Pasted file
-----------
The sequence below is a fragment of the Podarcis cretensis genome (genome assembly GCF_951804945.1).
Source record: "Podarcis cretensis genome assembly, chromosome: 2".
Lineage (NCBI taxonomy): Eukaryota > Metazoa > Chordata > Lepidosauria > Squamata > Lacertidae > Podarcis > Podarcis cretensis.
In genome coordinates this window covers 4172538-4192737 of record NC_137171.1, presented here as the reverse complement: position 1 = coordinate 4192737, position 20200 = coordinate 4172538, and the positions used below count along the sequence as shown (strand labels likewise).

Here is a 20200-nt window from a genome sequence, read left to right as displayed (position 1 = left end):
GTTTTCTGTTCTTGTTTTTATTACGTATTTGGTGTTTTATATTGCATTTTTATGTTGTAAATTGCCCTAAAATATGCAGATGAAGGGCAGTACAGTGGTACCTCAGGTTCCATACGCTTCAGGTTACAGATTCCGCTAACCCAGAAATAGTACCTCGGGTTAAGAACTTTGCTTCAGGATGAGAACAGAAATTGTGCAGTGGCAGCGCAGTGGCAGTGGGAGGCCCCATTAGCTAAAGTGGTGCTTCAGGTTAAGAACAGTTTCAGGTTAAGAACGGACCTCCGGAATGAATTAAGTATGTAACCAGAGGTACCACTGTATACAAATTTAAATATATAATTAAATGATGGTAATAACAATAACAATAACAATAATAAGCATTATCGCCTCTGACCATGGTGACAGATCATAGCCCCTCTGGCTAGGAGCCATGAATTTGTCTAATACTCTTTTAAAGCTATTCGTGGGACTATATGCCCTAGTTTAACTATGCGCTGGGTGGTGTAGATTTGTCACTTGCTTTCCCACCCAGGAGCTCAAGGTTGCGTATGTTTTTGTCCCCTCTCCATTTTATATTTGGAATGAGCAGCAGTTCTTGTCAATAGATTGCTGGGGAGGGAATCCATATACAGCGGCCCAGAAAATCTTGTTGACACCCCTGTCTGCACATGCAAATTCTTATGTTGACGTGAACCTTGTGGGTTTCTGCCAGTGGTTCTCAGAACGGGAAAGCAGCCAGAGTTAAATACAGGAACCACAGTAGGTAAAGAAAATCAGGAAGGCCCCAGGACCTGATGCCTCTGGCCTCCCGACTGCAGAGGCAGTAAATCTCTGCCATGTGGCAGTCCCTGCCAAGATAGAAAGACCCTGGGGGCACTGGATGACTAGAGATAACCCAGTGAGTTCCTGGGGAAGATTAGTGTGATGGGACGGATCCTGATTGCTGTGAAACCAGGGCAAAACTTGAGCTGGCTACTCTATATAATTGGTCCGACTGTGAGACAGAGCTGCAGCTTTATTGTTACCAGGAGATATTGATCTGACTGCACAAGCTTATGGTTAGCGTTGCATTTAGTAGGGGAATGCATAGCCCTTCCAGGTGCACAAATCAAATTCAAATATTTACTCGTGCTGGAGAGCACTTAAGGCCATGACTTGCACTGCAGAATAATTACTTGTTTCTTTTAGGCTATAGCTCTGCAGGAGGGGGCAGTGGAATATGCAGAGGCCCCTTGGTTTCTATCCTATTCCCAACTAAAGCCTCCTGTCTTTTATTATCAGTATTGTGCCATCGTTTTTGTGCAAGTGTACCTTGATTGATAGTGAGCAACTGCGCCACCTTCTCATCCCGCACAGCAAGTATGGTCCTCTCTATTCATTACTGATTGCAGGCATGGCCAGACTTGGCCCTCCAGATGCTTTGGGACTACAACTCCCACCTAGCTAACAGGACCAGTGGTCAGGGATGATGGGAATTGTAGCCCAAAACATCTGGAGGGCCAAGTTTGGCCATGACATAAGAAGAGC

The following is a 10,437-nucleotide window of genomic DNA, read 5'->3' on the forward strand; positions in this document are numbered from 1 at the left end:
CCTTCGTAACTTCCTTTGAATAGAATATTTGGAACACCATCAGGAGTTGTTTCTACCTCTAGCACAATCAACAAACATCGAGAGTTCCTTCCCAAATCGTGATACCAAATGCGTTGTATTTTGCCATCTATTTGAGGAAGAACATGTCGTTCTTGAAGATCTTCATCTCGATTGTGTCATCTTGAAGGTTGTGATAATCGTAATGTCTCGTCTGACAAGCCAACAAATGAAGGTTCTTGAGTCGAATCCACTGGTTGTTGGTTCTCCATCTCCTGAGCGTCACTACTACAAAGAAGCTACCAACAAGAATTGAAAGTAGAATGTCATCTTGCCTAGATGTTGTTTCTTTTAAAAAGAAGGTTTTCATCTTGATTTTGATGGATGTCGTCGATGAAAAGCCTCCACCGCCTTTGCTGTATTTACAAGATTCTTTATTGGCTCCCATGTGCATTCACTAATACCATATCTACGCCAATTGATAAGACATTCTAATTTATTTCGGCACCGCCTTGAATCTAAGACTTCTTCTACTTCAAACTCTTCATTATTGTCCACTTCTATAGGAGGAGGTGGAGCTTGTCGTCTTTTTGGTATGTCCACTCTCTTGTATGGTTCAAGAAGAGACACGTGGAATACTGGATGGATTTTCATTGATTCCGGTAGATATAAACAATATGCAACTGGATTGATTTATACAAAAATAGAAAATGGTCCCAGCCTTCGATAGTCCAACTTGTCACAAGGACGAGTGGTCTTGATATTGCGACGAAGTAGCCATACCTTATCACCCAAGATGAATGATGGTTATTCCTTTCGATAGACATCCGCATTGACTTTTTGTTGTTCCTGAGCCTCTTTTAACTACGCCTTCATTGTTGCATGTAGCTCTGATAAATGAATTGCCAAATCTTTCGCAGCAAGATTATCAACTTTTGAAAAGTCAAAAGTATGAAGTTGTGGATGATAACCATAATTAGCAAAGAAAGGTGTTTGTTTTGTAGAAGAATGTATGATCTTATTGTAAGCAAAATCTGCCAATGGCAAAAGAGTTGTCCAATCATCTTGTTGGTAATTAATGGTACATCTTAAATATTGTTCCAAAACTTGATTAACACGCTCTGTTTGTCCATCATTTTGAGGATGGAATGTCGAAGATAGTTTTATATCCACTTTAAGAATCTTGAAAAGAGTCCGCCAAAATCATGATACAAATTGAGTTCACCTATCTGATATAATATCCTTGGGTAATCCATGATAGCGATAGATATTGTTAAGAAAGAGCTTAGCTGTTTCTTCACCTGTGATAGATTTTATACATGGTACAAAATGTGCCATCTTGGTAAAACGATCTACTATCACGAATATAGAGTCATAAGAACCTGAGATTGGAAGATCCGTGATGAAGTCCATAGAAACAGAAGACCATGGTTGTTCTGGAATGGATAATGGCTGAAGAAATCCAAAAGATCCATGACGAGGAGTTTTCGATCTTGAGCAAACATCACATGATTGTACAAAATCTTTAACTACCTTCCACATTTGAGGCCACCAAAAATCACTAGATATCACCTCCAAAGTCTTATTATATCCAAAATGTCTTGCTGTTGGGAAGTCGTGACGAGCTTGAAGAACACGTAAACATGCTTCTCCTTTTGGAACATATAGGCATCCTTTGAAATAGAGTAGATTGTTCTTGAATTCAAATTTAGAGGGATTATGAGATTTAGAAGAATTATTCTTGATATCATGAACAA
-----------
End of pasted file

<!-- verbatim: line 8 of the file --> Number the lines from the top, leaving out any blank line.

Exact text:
CCTTCGTAACTTCCTTTGAATAGAATATTTGGAACACCATCAGGAGTTGTTTCTACCTCTAGCACAATCAACAAACATCGAGAGTTCCTTCCCAAATCGTGATACCAAATGCGTTGTATTTTGCCATCTATTTGAGGAAGAACATGTCGTTCTTGAAGATCTTCATCTCGATTGTGTCATCTTGAAGGTTGTGATAATCGTAATGTCTCGTCTGACAAGCCAACAAATGAAGGTTCTTGAGTCGAATCCACTGGTTGTTGGTTCTCCATCTCCTGAGCGTCACTACTACAAAGAAGCTACCAACAAGAATTGAAAGTAGAATGTCATCTTGCCTAGATGTTGTTTCTTTTAAAAAGAAGGTTTTCATCTTGATTTTGATGGATGTCGTCGATGAAAAGCCTCCACCGCCTTTGCTGTATTTACAAGATTCTTTATTGGCTCCCATGTGCATTCACTAATACCATATCTACGCCAATTGATAAGACATTCTAATTTATTTCGGCACCGCCTTGAATCTAAGACTTCTTCTACTTCAAACTCTTCATTATTGTCCACTTCTATAGGAGGAGGTGGAGCTTGTCGTCTTTTTGGTATGTCCACTCTCTTGTATGGTTCAAGAAGAGACACGTGGAATACTGGATGGATTTTCATTGATTCCGGTAGATATAAACAATATGCAACTGGATTGATTTATACAAAAATAGAAAATGGTCCCAGCCTTCGATAGTCCAACTTGTCACAAGGACGAGTGGTCTTGATATTGCGACGAAGTAGCCATACCTTATCACCCAAGATGAATGATGGTTATTCCTTTCGATAGACATCCGCATTGACTTTTTGTTGTTCCTGAGCCTCTTTTAACTACGCCTTCATTGTTGCATGTAGCTCTGATAAATGAATTGCCAAATCTTTCGCAGCAAGATTATCAACTTTTGAAAAGTCAAAAGTATGAAGTTGTGGATGATAACCATAATTAGCAAAGAAAGGTGTTTGTTTTGTAGAAGAATGTATGATCTTATTGTAAGCAAAATCTGCCAATGGCAAAAGAGTTGTCCAATCATCTTGTTGGTAATTAATGGTACATCTTAAATATTGTTCCAAAACTTGATTAACACGCTCTGTTTGTCCATCATTTTGAGGATGGAATGTCGAAGATAGTTTTATATCCACTTTAAGAATCTTGAAAAGAGTCCGCCAAAATCATGATACAAATTGAGTTCACCTATCTGATATAATATCCTTGGGTAATCCATGATAGCGATAGATATTGTTAAGAAAGAGCTTAGCTGTTTCTTCACCTGTGATAGATTTTATACATGGTACAAAATGTGCCATCTTGGTAAAACGATCTACTATCACGAATATAGAGTCATAAGAACCTGAGATTGGAAGATCCGTGATGAAGTCCATAGAAACAGAAGACCATGGTTGTTCTGGAATGGATAATGGCTGAAGAAATCCAAAAGATCCATGACGAGGAGTTTTCGATCTTGAGCAAACATCACATGATTGTACAAAATCTTTAACTACCTTCCACATTTGAGGCCACCAAAAATCACTAGATATCACCTCCAAAGTCTTATTATATCCAAAATGTCTTGCTGTTGGGAAGTCGTGACGAGCTTGAAGAACACGTAAACATGCTTCTCCTTTTGGAACATATAGGCATCCTTTGAAATAGAGTAGATTGTTCTTGAATTCAAATTTAGAGGGATTATGAGATTTAGAAGAATTATTCTTGATATCATGAACAA